Beyond, there is a one-story house. The kitchen and living quarters are articulated around a sky-well. Every house has a simple altar dedicated to the family ancestors. The households’ altars used to be more elaborated, but at the beginning of the Cultural Revolution, during the “Destruction of the Old Four” campaign (破四旧运动), they were deemed superstitious and destroyed. Ironically, many households still have portraits of Mao Zedong hanging near the altar to the ancestors. Something I find ironic.

Each house is home to inestimable antiques whether it is furniture, ancient stone mills discarded by the kitchen, window cover with elaborated and rare patterns or carved beams.

Will Qinshiyuan ever be the same again?

Qinshiyuan, Guangxi

Architecturally speaking, Qinshiyuan is a gem. The villagers are aware of that. Some have had to sell a carved beam or other antiques to make quick money during tough times.

Many villagers have left the village. Life is hard in the countryside and some have decided to try their chance in the cities. The house they have left behind abandoned and closed forever are slowly turning into ruins.

I think it is a sad thing that some villagers had decide to destroy these century old houses and built a new one out of contemporary construction materials with electricity and plumbing. We can’t blame them for wanting to improve their living conditions. Improving living standards and making money is a state-sanctioned goal for every Chinese citizens.

In the eyes of the villagers, these houses, in spite of their history and historical value are just an old pile of stone and wood.

There are 15 comments

    1. Gaetan

      The best I could find was that the movie was shot in Beijing, in and around Guilin (probably Xingping and in some of the caves) and around Sanjiang. No reference to any specific villages though.

  1. Petr Vrána

    Hi Gaetan, first of all, thank you for your GREAT!!! blog. Next, we went to the 秦家大院 (that’s the touristic name of the village, the official name of the village is 水源头) last month (November 2015) and it was excellent. It’s one of the best authentic villages I’ve ever seen so far. I wrote an article about the old village: http://www.laoma.cz/blog/2015/11/30/starobyla-osada-klanu-qin/ – only in Czech, sorry, but there’re some photos and short video. We stayed in the one of the villagers’ house for the night, great experience. The taxi driver from 兴安北站 (the high-railway station) wanted 100 RMB, why not, it’s quite far from the station. Anyway, great tip and great trip, thank you!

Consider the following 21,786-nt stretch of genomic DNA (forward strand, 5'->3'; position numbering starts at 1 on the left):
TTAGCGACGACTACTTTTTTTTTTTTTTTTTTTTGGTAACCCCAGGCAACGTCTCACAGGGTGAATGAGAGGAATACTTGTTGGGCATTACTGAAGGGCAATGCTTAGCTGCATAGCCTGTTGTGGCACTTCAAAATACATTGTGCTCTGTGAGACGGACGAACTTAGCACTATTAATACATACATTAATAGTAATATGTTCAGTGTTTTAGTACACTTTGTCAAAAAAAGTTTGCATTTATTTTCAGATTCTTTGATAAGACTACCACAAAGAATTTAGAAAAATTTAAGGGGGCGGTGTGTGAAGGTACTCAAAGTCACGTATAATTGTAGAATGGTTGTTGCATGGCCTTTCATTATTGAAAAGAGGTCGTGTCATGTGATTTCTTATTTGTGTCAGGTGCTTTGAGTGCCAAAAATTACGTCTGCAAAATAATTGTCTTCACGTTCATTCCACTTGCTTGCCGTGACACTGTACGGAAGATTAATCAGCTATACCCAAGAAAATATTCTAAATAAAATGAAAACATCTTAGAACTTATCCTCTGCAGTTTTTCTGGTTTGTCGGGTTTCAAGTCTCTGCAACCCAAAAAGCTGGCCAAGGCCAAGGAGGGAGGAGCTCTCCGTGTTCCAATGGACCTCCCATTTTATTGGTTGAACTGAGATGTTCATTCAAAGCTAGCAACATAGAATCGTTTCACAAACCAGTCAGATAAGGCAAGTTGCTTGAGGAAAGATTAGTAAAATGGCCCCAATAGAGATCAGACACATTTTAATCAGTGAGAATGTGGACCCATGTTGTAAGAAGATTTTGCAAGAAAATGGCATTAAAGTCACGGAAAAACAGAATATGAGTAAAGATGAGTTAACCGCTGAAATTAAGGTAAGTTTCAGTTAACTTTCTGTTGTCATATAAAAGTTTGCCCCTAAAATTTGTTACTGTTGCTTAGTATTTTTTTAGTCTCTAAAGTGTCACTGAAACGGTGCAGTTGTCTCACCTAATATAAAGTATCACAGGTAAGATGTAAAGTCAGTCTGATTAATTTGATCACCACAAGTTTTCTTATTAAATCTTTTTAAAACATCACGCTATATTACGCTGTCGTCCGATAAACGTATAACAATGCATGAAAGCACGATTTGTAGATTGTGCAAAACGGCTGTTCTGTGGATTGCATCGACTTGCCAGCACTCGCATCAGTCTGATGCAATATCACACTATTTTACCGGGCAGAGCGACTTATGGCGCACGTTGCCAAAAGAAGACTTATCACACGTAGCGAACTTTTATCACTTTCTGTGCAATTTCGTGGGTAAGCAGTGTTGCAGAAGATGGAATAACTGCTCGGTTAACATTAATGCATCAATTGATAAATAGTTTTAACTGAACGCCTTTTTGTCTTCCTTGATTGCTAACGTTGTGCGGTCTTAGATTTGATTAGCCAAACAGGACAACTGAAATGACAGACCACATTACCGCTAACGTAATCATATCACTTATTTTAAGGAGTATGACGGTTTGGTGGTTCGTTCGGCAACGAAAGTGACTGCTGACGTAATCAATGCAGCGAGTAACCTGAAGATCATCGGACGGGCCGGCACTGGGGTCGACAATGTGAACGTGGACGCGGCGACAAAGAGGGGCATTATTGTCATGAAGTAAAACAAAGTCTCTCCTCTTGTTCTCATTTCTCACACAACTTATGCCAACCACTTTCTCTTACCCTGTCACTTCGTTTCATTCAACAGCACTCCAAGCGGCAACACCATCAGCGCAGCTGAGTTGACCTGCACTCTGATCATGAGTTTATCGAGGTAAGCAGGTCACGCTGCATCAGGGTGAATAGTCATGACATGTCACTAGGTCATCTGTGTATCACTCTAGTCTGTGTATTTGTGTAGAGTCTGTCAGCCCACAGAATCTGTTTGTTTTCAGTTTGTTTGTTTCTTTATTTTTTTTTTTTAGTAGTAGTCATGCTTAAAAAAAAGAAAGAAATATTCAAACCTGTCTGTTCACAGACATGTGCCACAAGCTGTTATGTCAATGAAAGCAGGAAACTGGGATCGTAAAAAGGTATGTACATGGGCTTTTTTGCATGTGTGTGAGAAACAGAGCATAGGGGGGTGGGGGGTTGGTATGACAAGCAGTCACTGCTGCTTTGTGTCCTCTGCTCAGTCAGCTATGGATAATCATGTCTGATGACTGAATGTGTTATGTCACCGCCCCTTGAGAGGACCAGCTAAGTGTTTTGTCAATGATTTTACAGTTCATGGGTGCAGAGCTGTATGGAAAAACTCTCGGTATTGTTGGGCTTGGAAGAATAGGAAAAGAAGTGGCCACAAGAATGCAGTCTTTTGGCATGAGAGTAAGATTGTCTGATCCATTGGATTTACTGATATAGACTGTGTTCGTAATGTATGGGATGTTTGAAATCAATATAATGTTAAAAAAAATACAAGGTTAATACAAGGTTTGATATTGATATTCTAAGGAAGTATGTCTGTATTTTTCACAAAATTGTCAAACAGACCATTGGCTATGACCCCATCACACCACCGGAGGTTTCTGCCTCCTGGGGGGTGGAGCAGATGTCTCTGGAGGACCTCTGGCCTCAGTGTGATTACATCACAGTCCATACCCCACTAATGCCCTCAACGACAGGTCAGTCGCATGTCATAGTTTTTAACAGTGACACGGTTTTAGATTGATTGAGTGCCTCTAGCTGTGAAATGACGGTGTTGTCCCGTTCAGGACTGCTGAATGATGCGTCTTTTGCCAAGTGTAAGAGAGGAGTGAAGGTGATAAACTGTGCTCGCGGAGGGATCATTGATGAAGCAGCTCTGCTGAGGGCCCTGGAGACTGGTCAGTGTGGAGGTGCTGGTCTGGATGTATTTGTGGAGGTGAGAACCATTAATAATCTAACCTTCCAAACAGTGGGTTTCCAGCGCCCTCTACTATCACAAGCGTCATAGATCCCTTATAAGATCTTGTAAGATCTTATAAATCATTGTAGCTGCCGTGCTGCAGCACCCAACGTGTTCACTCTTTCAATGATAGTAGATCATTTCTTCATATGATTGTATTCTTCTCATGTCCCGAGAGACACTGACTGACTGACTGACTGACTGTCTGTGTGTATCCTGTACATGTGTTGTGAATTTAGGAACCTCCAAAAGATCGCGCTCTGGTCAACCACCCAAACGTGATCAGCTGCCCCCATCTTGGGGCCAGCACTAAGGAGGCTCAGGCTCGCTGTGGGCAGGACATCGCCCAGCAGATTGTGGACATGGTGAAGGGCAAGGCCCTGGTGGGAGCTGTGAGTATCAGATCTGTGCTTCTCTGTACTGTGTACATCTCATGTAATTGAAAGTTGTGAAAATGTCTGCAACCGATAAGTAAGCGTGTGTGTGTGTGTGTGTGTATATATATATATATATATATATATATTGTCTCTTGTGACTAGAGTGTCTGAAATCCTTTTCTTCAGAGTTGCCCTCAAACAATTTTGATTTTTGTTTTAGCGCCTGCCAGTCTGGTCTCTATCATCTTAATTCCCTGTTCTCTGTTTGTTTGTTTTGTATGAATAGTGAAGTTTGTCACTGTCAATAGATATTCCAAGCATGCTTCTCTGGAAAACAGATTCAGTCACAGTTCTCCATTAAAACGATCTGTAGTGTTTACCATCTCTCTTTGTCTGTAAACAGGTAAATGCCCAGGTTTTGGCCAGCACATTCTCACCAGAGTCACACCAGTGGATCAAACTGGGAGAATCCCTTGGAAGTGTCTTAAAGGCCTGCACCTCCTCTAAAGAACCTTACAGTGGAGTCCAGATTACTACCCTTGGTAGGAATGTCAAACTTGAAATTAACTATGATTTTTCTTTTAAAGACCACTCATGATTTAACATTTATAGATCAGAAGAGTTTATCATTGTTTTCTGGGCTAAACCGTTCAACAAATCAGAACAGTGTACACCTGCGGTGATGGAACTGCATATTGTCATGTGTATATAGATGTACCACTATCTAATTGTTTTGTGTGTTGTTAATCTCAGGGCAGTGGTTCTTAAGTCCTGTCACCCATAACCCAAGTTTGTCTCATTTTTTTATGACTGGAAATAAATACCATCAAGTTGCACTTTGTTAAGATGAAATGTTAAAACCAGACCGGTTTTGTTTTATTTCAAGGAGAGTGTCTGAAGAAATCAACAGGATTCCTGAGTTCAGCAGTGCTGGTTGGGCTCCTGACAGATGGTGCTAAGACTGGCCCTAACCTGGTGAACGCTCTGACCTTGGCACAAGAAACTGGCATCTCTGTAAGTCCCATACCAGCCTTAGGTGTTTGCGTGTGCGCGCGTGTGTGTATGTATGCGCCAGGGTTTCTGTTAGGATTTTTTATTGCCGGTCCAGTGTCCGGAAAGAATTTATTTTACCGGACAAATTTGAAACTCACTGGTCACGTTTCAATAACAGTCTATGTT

1. Gaetan

      Hi Petr! Yes, Qinshiyuan is a very interesting, very remote and the 100 RMB for the taxi ride is a very good price. It’s a very remote village.
      I’m glad that you’ve also been able to go there thanks to my blog 😉

    1. Gaetan

      Tara, thank you for your comment. Only one walled courtyard has survived (the one I took pictures of). In the rest of the village, there are new houses made of bricks and concrete, like in any other Chinese village. I am sure when you visited a long time ago, these new constructions were not there. Lucky you!

  2. sbandtg

    gaetan — thank you for your lovely blog; i’m very glad i came across it. i am about to leave china this saturday, sadly, after spending seven months here. it is hard to believe i felt indifferent to the country for most of my stay. i can now continue to live vicariously in this country, through your website. one of my favourite things to do in china, when i have had the time, has been to travel to older parts of the country. –tamar

    1. Gaetan